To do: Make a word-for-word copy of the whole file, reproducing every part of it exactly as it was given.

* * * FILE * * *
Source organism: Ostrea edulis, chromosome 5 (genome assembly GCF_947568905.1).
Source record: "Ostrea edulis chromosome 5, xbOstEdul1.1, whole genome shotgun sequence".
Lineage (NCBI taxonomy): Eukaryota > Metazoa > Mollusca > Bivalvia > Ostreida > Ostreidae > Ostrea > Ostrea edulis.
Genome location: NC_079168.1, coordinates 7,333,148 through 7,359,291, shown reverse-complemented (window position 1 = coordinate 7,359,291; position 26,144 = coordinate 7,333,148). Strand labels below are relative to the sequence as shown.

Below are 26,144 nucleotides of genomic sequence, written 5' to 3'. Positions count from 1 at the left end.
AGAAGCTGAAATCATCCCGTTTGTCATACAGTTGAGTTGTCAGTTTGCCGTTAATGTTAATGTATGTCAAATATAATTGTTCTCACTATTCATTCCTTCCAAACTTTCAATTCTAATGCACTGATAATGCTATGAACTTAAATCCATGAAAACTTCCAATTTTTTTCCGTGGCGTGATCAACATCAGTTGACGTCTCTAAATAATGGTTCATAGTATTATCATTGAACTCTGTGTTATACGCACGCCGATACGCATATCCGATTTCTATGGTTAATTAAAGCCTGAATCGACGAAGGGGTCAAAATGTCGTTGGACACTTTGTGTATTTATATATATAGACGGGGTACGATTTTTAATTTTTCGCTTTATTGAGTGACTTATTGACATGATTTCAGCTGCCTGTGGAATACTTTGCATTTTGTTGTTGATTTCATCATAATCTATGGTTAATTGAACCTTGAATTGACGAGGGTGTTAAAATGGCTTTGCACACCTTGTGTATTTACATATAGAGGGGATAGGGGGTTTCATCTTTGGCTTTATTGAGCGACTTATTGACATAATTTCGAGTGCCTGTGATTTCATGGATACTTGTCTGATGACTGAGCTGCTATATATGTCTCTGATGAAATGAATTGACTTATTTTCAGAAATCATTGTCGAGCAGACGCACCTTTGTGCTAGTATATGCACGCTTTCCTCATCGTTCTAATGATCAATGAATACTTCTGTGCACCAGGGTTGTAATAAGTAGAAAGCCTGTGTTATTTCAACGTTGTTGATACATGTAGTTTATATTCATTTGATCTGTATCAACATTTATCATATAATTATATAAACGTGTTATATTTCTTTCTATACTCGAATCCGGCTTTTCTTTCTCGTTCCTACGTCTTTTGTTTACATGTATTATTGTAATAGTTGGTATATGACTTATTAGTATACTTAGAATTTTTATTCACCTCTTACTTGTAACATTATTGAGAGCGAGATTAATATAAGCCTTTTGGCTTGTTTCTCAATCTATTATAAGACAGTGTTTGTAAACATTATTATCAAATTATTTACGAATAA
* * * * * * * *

Source organism: Ostrea edulis, chromosome 5 (genome assembly GCF_947568905.1).
Source record: "Ostrea edulis chromosome 5, xbOstEdul1.1, whole genome shotgun sequence".
Lineage (NCBI taxonomy): Eukaryota > Metazoa > Mollusca > Bivalvia > Ostreida > Ostreidae > Ostrea > Ostrea edulis.
Genome location: NC_079168.1, coordinates 7,333,148 through 7,359,291, shown reverse-complemented (window position 1 = coordinate 7,359,291; position 26,144 = coordinate 7,333,148). Strand labels below are relative to the sequence as shown.

Below are 26,144 nucleotides of genomic sequence, written 5' to 3'. Positions count from 1 at the left end.
AGAAGCTGAAATCATCCCGTTTGTCATACAGTTGAGTTGTCAGTTTGCCGTTAATGTTAATGTATGTCAAATATAATTGTTCTCACTATTCATTCCTTCCAAACTTTCAATTCTAATGCACTGATAATGCTATGAACTTAAATCCATGAAAACTTCCAATTTTTTTCCGTGGCGTGATCAACATCAGTTGACGTCTCTAAATAATGGTTCATAGTATTATCATTGAACTCTGTGTTATACGCACGCCGATACGCATATCCGATTTCTATGGTTAATTAAAGCCTGAATCGACGAAGGGGTCAAAATGTCGTTGGACACTTTGTGTATTTATATATATAGACGGGGTACGATTTTTAATTTTTCGCTTTATTGAGTGACTTATTGACATGATTTCAGCTGCCTGTGGAATACTTTGCATTTTGTTGTTGATTTCATCATAATCTATGGTTAATTGAACCTTGAATTGACGAGGGTGTTAAAATGGCTTTGCACACCTTGTGTATTTACATATAGAGGGGATAGGGGGTTTCATCTTTGGCTTTATTGAGCGACTTATTGACATAATTTCGAGTGCCTGTGATTTCATGGATACTTGTCTGATGACTGAGCTGCTATATATGTCTCTGATGAAATGAATTGACTTATTTTCAGAAATCATTGTCGAGCAGACGCACCTTTGTGCTAGTATATGCACGCTTTCCTCATCGTTCTAATGATCAATGAATACTTCTGTGCACCAGGGTTGTAATAAGTAGAAAGCCTGTGTTATTTCAACGTTGTTGATACATGTAGTTTATATTCATTTGATCTGTATCAACATTTATCATATAATTATATAAACGTGTTATATTTCTTTCTATACTCGAATCCGGCTTTTCTTTCTCGTTCCTACGTCTTTTGTTTACATGTATTATTGTAATAGTTGGTATATGACTTATTAGTATACTTAGAATTTTTATTCACCTCTTACTTGTAACATTATTGAGAGCGAGATTAATATAAGCCTTTTGGCTTGTTTCTCAATCTATTATAAGACAGTGTTTGTAAACATTATTATCAAATTATTTACGAATAA